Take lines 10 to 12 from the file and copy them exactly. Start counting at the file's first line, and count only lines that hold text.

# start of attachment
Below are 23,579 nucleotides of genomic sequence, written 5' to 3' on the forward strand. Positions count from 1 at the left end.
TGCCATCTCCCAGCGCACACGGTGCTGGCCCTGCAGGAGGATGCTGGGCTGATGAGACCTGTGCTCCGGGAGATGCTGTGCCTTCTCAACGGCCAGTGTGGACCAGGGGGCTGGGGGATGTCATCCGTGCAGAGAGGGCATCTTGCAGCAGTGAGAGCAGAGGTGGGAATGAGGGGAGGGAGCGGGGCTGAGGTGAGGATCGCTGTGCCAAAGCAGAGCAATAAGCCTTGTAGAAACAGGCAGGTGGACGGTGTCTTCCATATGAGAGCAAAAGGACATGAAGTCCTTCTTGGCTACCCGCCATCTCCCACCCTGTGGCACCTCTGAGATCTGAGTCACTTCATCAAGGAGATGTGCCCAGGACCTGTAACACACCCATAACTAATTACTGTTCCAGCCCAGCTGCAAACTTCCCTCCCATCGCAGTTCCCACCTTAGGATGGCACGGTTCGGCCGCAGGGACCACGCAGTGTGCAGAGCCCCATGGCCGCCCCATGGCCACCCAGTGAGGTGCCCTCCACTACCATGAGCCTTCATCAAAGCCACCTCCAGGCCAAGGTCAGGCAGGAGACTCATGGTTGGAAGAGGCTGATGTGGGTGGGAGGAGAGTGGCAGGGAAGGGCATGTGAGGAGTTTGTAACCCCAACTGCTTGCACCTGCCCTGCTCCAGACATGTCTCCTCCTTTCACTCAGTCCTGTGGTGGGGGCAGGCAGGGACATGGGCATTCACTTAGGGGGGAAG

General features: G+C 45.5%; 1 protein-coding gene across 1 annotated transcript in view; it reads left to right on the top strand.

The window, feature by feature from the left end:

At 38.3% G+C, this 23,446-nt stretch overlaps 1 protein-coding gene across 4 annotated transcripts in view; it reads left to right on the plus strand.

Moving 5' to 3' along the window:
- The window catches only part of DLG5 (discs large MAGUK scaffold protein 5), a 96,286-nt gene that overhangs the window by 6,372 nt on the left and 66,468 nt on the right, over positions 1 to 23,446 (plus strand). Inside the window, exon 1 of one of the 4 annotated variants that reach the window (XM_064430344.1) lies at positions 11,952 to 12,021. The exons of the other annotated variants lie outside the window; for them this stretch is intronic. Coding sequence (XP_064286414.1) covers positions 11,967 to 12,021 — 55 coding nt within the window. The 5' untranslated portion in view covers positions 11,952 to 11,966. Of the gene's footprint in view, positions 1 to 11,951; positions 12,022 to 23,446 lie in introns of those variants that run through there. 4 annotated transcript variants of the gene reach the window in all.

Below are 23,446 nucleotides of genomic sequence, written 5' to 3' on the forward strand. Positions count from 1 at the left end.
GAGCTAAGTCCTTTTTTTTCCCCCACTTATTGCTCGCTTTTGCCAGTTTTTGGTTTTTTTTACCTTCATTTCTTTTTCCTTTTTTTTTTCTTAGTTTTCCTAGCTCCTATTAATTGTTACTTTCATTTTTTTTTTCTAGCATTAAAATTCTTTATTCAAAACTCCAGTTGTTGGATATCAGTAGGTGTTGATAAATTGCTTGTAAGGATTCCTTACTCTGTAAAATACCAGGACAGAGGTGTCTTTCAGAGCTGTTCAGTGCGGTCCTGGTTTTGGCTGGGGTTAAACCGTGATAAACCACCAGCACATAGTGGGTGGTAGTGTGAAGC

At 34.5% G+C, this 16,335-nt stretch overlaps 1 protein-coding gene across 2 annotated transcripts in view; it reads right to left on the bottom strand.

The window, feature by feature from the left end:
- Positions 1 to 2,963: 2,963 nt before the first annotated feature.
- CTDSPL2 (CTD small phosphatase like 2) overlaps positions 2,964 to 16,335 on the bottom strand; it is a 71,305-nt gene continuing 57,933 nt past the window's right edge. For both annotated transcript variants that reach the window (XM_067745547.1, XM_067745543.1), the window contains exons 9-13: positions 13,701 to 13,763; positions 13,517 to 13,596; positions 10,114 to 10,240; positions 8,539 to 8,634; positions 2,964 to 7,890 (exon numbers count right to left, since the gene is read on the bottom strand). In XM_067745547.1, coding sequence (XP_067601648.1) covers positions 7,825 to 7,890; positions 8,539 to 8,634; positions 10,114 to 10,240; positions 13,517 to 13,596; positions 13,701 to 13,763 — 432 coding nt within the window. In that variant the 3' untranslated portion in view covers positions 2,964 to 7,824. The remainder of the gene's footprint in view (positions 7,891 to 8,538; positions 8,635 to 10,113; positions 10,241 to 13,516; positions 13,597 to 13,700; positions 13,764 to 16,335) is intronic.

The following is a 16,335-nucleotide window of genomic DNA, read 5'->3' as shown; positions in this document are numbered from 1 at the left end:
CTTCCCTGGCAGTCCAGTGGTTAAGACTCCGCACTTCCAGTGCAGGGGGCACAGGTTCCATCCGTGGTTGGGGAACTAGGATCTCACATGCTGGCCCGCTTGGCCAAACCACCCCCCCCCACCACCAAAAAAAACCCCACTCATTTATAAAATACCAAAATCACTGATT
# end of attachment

At 34.5% G+C, this 16,335-nt stretch overlaps 1 protein-coding gene across 2 annotated transcripts in view; it reads right to left on the bottom strand.

The window, feature by feature from the left end:
- Positions 1 to 2,963: 2,963 nt before the first annotated feature.